HIV Screening Found Cost-Effective in Older Adults
DURHAM, NC – Recent studies suggest that large numbers of Americans remain sexually active well into their 60's, 70's and even 80's. But researchers at Duke University Medical Center say seniors may be overlooked as possible carriers of the AIDS virus, and based on a new study, they are recommending screening for most adults ages 55 to75 as a sensible, cost-effective way to prolong life and decrease the spread of the disease.
"Many of us might think of HIV as associated with teens and younger adults, but statistics show that 19 percent of those infected were diagnosed at age 50 or older," says Gillian Sanders, PhD, associate professor of medicine at the Duke Clinical Research Institute and the lead author of the study appearing in the June 17 issue of the Annals of Internal Medicine.
The Centers for Disease Control recommends HIV screening for patients aged 13 to 64, and Sanders says it is clearly cost effective to screen younger populations –- even if the prevalence of the disease is low –- because any benefits will be enjoyed over a much longer period. But HIV is less prevalent among older Americans. In addition, older patients are also more likely to have fewer sex partners and more life-threatening conditions that might make routine screening less economically attractive.
"Until now, we've assumed that screening made a lot of sense in younger people but we really didn't know if it was a good use of our health care resources in older folks," says Sanders. "That's why we needed to do this study."
Sanders worked with colleagues at Stanford University, the Veterans Affairs Palo Alto Health Care System and St. Michael's Hospital in Toronto in evaluating the cost-effectiveness of HIV screening among patients aged 55 to 74.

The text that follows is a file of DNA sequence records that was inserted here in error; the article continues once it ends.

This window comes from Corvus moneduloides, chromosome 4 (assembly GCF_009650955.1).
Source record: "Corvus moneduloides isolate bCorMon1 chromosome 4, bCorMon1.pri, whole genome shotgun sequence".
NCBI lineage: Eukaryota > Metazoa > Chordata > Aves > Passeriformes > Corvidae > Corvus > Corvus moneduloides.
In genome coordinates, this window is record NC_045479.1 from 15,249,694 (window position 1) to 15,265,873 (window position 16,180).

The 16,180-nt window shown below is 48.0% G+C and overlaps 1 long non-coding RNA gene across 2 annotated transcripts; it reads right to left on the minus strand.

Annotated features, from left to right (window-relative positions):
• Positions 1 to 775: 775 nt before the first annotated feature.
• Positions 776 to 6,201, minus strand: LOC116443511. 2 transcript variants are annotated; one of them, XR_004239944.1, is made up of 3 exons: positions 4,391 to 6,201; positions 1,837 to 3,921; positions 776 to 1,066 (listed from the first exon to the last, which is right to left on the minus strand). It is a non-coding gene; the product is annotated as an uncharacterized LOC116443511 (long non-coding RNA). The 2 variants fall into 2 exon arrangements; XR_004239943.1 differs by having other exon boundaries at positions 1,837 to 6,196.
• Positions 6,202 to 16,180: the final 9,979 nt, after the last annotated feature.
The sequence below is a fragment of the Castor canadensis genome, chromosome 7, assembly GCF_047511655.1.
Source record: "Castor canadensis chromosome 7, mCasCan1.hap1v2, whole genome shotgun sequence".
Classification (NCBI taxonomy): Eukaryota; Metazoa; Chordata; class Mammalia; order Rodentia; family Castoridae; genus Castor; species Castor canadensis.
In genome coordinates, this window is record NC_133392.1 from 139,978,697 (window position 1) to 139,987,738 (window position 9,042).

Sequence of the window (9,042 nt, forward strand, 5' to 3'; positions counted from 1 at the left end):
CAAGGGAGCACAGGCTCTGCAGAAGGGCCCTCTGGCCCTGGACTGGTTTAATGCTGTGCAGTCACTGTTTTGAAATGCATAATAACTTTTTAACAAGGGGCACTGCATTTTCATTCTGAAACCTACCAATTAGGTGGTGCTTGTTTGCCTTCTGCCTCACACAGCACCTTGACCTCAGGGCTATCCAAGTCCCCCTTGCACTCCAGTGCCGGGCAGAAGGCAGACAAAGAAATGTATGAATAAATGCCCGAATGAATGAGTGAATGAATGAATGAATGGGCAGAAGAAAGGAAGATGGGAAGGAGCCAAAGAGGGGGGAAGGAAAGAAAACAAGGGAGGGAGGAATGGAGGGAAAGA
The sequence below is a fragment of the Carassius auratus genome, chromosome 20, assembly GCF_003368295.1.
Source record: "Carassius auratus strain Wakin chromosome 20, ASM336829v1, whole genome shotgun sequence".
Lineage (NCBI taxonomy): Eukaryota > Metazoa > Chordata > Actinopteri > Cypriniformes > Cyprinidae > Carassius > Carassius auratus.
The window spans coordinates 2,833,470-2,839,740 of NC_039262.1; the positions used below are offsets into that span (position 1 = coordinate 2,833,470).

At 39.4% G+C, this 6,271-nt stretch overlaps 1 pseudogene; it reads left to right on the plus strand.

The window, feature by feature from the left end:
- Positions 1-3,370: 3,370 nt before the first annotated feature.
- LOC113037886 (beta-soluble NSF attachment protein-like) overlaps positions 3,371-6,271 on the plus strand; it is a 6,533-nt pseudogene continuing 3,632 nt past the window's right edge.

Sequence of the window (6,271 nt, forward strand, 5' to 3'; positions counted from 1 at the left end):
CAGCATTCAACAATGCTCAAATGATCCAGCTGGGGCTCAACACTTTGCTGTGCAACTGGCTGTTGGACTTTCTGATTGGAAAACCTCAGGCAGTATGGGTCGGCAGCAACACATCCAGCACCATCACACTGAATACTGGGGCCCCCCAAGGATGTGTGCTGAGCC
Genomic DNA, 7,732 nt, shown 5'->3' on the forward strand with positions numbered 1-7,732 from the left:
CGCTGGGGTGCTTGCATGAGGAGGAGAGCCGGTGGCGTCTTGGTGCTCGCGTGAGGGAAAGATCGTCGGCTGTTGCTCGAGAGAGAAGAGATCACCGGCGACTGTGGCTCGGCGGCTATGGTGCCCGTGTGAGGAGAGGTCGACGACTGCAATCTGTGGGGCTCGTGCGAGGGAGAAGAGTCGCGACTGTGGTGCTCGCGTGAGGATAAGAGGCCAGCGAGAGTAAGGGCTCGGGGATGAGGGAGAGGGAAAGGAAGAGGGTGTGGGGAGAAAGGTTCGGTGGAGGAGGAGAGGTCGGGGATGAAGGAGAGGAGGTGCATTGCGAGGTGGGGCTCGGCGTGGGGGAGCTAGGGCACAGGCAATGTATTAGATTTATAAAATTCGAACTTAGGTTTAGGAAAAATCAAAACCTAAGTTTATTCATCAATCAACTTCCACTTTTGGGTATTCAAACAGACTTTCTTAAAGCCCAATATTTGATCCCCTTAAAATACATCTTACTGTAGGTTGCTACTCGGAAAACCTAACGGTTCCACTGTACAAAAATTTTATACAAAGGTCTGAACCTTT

The authors used a computerized model that tracked older patients over their lifetime. The model noted whether the patients were screened or not, their HIV status, the clinical course of any HIV disease, the cost and consequences of any transmission and the cost and effects of treatment. They also took into account the likelihood of any age and gender-related issues that could shorten the patients' lives.
Cost-effectiveness is often measured in quality-adjusted life-years (QAYLs), a figure that takes into account numerous factors, including the quality of life and the length of life.
The authors noted that the cost-effectiveness of HIV screening was dependent on the prevalence of the disease, the age of the patient, the cost of counseling and whether the patient was sexually active.
Assuming that 0.5 percent of the study population were HIV-positive, the researchers found that HIV screening for patients aged 65 who were not sexually active would cost $55,440 per QALY gained, while screening for sexually-active 65 year olds would cost $30,020 per QALY. Sanders says such figures are within the range of other accepted cost-effective ratios, and in the United States, these would generally be considered "a good use of our health care dollars."
Based on case studies, they also found that screening and early diagnosis for a 65-year old HIV-infected patient could mean an extra half year of life, while for a 75-year old HIV-infected patient, it would mean an extra four months of life.
"This suggests that HIV screening for many older adults is indeed cost-effective, particularly for those who are sexually active," says Sanders, who says some of the newer, lower-cost, streamlined counseling formats might be particularly appropriate for this population.
"All of us also need to remember that age doesn't protect anyone from HIV. You're as vulnerable at 60 as you are at 16."
The study was funded by the Department of Veterans Affairs, the National Institute on Drug Abuse, the National Institute on Aging and the Ontario HIV Treatment Network.
The senior author of the study is Douglas Owens, a senior investigator at the VA Palo Alto Healthcare System and a professor of medicine at Stanford. Other co-authors are Mark Holodniy, also at the VA and a professor of medicine at Stanford, and Ahmed Bayoumi, a professor of medicine and health policy, management and evaluation, at the University of Toronto.